Oregon Main Street announced its 2017 “Excellence in Downtown Revitalization” award winners on October 4th, at the Evening of Excellence Celebration in Oregon City, Oregon. Baker City was honored with four awards.
The Birdcage, an art piece placed in Downtown Baker City, won the award for Best Placemaking Project. Local artist, Tom Novak, designed it and local businesses, Baker Welding and Natural Structures, helped fabricate and finish the cage. This piece is one of kind and has started the conversation among other store owners to look at providing something interactive and fun for visitors and locals.
The Mann Block won the award for Outstanding Upper Floor Renovation. Robert Anders gave new life to the second floor of an historic building in downtown Baker City. The project included an interior staircase so that access wasn’t through the neighbors exterior entrance, ceiling insulation covered with corrugated metal, restored windows with the original moldings, interior walls, paint, new plumbing, heat and electrical.
Baker Technical Institute (BTI) won the award for Outstanding Partnership. BTI’s Natural Resource Brownfield Program has become the local champion through student led projects for identifying Brownfield sites and recognizing the economic need to turn them into viable pieces of real estate. The students shared their survey and assessment results with Baker City Downtown, the Baker County Economic Development Council, and City officials.
Projects in eleven other cities in Oregon were honored with awards. “The award winners reflect some of the highest achievements in downtown revitalization efforts across the state,” said Sheri Stuart, state coordinator, Oregon Main Street. “It is simply amazing to see the people and partnerships that develop focused on enhancing the vitality of the historic core of their communities and the projects they implement primarily through volunteer efforts.”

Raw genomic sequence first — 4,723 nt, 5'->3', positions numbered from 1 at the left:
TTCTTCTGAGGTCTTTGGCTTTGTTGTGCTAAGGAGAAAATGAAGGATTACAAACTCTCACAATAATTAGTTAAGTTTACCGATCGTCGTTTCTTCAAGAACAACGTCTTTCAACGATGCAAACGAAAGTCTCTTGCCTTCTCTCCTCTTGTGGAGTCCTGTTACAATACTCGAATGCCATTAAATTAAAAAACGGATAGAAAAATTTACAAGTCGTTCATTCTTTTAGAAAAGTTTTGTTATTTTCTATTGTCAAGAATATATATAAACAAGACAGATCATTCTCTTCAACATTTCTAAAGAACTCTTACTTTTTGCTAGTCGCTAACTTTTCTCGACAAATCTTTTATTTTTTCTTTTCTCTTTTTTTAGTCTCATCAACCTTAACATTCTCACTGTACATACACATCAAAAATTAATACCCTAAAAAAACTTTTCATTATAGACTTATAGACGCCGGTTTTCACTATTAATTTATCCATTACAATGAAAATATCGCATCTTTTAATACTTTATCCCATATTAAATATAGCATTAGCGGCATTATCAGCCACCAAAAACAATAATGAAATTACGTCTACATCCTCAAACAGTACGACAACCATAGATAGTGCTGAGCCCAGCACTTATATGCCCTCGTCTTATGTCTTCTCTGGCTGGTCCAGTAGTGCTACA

The wide range of awards is reflective of the comprehensive Main Street Approach(R) to downtown revitalization developed by the National Main Street Center. This model is used by the communities participating in the three-tier Main Street Track of Oregon Main Street Network. From 2010 to 2016, communities participating in the Performing Main Street and Transforming Downtown levels — the top two tiers — have seen $75,740,994 in private building improvement projects, $91,222,600 in public projects, 1,082 private rehab projects, 561 net new businesses, 121 business expansions, and 2,699 net new jobs. In addition, close to 176,000 hours of volunteer time has been contributed to local main street organizations.
Oregon Main Street is part of Heritage Programs, Oregon Parks and Recreation Department. For additional information, visit: www.oregonheritage.org